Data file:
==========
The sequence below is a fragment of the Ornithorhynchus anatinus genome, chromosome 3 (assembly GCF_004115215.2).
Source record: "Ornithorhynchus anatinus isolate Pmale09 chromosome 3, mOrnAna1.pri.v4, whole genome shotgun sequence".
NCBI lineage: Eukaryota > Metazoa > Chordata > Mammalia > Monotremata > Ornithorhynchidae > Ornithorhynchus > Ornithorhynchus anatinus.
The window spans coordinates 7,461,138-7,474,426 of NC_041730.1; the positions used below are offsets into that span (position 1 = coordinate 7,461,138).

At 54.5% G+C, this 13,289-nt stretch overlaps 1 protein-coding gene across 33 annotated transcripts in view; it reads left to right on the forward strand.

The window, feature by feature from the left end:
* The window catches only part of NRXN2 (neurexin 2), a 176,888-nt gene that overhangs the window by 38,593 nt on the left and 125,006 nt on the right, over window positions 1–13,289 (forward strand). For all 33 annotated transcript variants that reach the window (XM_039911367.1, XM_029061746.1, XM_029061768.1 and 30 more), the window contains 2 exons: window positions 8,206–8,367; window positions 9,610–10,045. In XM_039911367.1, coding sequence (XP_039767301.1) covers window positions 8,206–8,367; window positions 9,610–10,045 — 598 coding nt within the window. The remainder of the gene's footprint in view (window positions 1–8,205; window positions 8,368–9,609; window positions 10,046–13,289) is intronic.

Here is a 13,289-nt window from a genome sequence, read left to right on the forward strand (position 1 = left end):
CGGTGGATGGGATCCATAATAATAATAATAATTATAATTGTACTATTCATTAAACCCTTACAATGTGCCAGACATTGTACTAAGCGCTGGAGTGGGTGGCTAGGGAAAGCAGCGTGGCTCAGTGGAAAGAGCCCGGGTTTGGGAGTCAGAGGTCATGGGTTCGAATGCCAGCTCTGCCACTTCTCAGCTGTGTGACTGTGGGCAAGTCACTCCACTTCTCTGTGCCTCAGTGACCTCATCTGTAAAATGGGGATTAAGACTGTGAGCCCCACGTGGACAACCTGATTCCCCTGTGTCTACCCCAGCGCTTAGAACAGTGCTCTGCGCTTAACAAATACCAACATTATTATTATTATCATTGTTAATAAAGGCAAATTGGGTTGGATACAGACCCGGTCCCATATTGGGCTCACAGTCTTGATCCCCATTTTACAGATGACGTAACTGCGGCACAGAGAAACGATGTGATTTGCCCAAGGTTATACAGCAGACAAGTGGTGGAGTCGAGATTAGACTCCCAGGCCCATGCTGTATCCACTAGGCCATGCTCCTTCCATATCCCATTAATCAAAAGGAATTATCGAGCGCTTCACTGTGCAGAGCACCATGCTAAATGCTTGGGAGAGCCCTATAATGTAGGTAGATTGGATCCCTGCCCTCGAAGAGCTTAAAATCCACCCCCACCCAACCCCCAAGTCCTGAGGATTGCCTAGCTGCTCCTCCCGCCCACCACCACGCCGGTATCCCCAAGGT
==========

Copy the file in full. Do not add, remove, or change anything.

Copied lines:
The sequence below is a fragment of the Ornithorhynchus anatinus genome, chromosome 3 (assembly GCF_004115215.2).
Source record: "Ornithorhynchus anatinus isolate Pmale09 chromosome 3, mOrnAna1.pri.v4, whole genome shotgun sequence".
NCBI lineage: Eukaryota > Metazoa > Chordata > Mammalia > Monotremata > Ornithorhynchidae > Ornithorhynchus > Ornithorhynchus anatinus.
The window spans coordinates 7,461,138-7,474,426 of NC_041730.1; the positions used below are offsets into that span (position 1 = coordinate 7,461,138).

At 54.5% G+C, this 13,289-nt stretch overlaps 1 protein-coding gene across 33 annotated transcripts in view; it reads left to right on the forward strand.

The window, feature by feature from the left end:
* The window catches only part of NRXN2 (neurexin 2), a 176,888-nt gene that overhangs the window by 38,593 nt on the left and 125,006 nt on the right, over window positions 1–13,289 (forward strand). For all 33 annotated transcript variants that reach the window (XM_039911367.1, XM_029061746.1, XM_029061768.1 and 30 more), the window contains 2 exons: window positions 8,206–8,367; window positions 9,610–10,045. In XM_039911367.1, coding sequence (XP_039767301.1) covers window positions 8,206–8,367; window positions 9,610–10,045 — 598 coding nt within the window. The remainder of the gene's footprint in view (window positions 1–8,205; window positions 8,368–9,609; window positions 10,046–13,289) is intronic.

Here is a 13,289-nt window from a genome sequence, read left to right on the forward strand (position 1 = left end):
CGGTGGATGGGATCCATAATAATAATAATAATTATAATTGTACTATTCATTAAACCCTTACAATGTGCCAGACATTGTACTAAGCGCTGGAGTGGGTGGCTAGGGAAAGCAGCGTGGCTCAGTGGAAAGAGCCCGGGTTTGGGAGTCAGAGGTCATGGGTTCGAATGCCAGCTCTGCCACTTCTCAGCTGTGTGACTGTGGGCAAGTCACTCCACTTCTCTGTGCCTCAGTGACCTCATCTGTAAAATGGGGATTAAGACTGTGAGCCCCACGTGGACAACCTGATTCCCCTGTGTCTACCCCAGCGCTTAGAACAGTGCTCTGCGCTTAACAAATACCAACATTATTATTATTATCATTGTTAATAAAGGCAAATTGGGTTGGATACAGACCCGGTCCCATATTGGGCTCACAGTCTTGATCCCCATTTTACAGATGACGTAACTGCGGCACAGAGAAACGATGTGATTTGCCCAAGGTTATACAGCAGACAAGTGGTGGAGTCGAGATTAGACTCCCAGGCCCATGCTGTATCCACTAGGCCATGCTCCTTCCATATCCCATTAATCAAAAGGAATTATCGAGCGCTTCACTGTGCAGAGCACCATGCTAAATGCTTGGGAGAGCCCTATAATGTAGGTAGATTGGATCCCTGCCCTCGAAGAGCTTAAAATCCACCCCCACCCAACCCCCAAGTCCTGAGGATTGCCTAGCTGCTCCTCCCGCCCACCACCACGCCGGTATCCCCAAGGT